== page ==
Maryland has distributed only 15% of the funding from a federal program dedicated to pandemic rental relief, data released by the state showed this week — and two of the state’s largest jurisdictions are among those that have spent the least.
Maryland launched its Emergency Rental Assistance Program in May 2020 with the help of $401 million in federal money. About $143 million of that pot was divided among the state’s eight largest jurisdictions, while the remaining money was allocated to the Maryland Department of Housing and Community Development for statewide distribution.
As of July 31, about 10,000 renters had received $59 million, according to a public dashboard released by the state Tuesday. An additional $34 million in payments were in process by that time.
The dashboard reports no data from Baltimore City and just $800,000 in aid distributed to 151 households in Baltimore County, two of the state’s largest jurisdictions. Another $600,000 in payments to Baltimore County renters were reported as in progress.
Surrounding jurisdictions have outspent Baltimore and Baltimore County. Anne Arundel County has distributed $6.7 million; Howard County has spent $3.4 million with another $4.4 million in progress and Harford County has disbursed $1.8 million. All of those jurisdictions received money directly from the federal government and through the state’s housing agency.
Carroll County, which receives its rental assistance solely through the state, has distributed $600,000 with another $1.1 million in progress.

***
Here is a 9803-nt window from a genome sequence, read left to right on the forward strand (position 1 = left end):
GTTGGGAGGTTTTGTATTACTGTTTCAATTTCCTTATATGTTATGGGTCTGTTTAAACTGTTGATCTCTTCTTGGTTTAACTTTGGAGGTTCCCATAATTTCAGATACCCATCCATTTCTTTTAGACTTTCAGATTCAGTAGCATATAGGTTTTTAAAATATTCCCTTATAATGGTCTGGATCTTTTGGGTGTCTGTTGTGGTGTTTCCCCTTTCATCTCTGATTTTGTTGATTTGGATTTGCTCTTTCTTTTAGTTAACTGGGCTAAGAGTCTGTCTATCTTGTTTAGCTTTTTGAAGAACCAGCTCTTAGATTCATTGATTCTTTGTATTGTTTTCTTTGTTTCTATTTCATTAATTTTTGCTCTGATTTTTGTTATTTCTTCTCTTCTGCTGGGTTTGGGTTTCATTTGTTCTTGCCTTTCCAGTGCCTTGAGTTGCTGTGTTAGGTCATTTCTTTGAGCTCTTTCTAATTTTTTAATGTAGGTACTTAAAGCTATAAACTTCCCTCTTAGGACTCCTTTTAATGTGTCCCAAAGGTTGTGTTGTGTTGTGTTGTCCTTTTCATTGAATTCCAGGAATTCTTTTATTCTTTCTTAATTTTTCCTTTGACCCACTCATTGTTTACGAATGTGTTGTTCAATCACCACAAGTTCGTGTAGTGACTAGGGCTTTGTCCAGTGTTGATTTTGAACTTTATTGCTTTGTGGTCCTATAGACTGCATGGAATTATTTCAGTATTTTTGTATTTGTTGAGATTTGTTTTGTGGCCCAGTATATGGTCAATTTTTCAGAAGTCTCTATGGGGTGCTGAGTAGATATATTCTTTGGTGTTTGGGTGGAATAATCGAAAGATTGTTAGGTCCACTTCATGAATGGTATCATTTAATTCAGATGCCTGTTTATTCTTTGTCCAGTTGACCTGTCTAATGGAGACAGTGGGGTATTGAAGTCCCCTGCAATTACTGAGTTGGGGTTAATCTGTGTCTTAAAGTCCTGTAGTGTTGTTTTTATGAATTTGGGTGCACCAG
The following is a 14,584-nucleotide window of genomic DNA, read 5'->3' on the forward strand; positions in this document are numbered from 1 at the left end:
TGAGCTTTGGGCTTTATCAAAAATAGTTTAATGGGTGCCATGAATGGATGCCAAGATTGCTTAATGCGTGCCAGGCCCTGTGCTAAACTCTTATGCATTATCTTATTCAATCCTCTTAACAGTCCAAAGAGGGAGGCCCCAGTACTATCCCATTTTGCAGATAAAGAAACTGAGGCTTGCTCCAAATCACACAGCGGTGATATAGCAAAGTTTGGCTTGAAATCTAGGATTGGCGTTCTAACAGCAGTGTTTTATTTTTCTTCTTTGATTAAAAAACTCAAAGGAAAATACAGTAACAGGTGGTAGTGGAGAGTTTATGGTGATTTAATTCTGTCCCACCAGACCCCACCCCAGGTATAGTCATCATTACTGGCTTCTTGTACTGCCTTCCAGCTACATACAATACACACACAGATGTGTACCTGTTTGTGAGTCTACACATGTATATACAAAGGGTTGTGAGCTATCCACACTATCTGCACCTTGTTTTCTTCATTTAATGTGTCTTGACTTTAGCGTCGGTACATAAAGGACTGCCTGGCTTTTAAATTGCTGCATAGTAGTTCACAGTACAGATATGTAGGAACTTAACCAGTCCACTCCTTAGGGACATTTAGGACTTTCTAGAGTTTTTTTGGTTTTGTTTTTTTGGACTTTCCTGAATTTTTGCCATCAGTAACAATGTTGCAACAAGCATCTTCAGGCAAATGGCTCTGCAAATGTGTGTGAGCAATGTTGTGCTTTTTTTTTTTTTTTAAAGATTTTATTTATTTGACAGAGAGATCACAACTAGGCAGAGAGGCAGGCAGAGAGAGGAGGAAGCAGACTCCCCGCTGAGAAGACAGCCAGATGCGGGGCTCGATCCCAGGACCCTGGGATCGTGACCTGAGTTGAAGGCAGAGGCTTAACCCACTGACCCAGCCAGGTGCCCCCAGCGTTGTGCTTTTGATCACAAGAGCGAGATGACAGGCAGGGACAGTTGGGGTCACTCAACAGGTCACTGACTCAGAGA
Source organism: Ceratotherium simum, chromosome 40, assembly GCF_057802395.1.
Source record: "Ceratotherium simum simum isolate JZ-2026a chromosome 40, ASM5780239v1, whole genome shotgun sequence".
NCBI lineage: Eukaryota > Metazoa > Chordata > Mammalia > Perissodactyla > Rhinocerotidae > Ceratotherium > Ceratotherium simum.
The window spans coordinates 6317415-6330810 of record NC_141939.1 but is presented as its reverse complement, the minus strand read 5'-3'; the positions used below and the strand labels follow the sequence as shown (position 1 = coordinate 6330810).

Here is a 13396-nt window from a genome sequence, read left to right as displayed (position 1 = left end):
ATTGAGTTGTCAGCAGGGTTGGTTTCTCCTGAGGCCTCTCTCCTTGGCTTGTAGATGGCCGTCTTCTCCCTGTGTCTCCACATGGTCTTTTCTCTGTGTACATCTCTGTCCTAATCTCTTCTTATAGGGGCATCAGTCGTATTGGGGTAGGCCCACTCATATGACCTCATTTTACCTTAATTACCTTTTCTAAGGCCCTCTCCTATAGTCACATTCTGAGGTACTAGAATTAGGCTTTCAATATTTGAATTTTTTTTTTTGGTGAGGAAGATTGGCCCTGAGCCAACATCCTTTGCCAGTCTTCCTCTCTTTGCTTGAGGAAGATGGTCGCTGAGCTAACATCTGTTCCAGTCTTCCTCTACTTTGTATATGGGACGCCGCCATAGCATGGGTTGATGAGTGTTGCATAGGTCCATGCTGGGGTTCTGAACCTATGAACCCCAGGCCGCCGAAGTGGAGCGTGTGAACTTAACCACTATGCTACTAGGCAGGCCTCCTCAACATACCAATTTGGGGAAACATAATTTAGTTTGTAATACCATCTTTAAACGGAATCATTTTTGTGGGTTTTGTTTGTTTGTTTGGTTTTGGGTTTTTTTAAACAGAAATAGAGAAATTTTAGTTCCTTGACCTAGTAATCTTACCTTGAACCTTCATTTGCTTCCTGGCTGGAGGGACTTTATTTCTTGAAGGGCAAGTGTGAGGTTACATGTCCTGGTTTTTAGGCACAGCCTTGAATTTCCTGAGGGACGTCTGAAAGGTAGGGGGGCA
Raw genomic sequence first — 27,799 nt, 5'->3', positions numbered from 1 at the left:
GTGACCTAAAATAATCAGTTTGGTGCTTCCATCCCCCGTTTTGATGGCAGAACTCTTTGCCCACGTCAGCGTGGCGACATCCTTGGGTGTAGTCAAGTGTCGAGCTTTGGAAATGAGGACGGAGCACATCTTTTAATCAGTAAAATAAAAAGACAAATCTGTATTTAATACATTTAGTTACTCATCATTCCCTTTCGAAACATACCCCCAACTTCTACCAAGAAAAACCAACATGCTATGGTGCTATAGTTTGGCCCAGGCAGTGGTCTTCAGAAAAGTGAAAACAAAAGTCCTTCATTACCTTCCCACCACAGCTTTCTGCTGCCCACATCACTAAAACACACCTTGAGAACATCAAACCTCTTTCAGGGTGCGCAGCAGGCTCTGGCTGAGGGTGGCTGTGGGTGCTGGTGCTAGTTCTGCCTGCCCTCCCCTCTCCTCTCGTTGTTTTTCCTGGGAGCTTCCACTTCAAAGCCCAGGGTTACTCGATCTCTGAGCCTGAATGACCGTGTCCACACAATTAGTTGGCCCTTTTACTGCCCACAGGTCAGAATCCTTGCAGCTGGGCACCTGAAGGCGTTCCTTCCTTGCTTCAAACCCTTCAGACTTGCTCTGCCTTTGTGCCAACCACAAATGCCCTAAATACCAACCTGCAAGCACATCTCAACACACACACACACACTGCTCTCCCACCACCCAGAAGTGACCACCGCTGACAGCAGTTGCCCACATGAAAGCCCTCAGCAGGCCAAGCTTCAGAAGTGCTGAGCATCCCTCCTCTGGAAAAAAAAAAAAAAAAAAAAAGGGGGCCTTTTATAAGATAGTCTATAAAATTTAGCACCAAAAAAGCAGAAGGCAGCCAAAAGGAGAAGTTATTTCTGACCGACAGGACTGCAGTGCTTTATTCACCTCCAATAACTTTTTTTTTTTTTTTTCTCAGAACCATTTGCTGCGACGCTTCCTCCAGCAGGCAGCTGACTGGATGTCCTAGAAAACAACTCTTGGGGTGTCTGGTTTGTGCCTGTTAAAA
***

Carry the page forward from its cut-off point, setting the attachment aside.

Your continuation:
Baltimore leaders said they have provided rental relief, but prioritized spending money from other pots before leaning on dollars from the Emergency Rental Assistance Program, known as ERAP.
Baltimore County officials say they’ve distributed a total of $9.5 million to prevent evictions from various sources, including $7.4 million from federal and state relief money awarded last year to 1,793 households.
Baltimore County was given $49.3 million of ERAP money and has contracts with nonprofits to disburse $35 million of it, according to county spokesman Sean Naron.
Stefanie Mavronis, a spokeswoman for Baltimore Mayor Brandon Scott, said the city has disbursed $20.8 million in rental assistance to 4,300 households since November 2020. Mavronis said the city used money with the earliest deadlines first. A total of $58.2 million for rent relief has been allocated for Baltimore.
“The city does not have state ERAP grant activity to report for this latest reporting period ending July 31. It expects to begin spending down its state ERAP dollars in September,” she said.
Federal officials are pressuring state and local governments to spend the $46.5 billion in Emergency Rental Assistance Program allocated as part of the American Rescue Plan in March to keep renters in their homes during the pandemic. Earlier this month, White House officials accused states and cities of being “too slow to act.”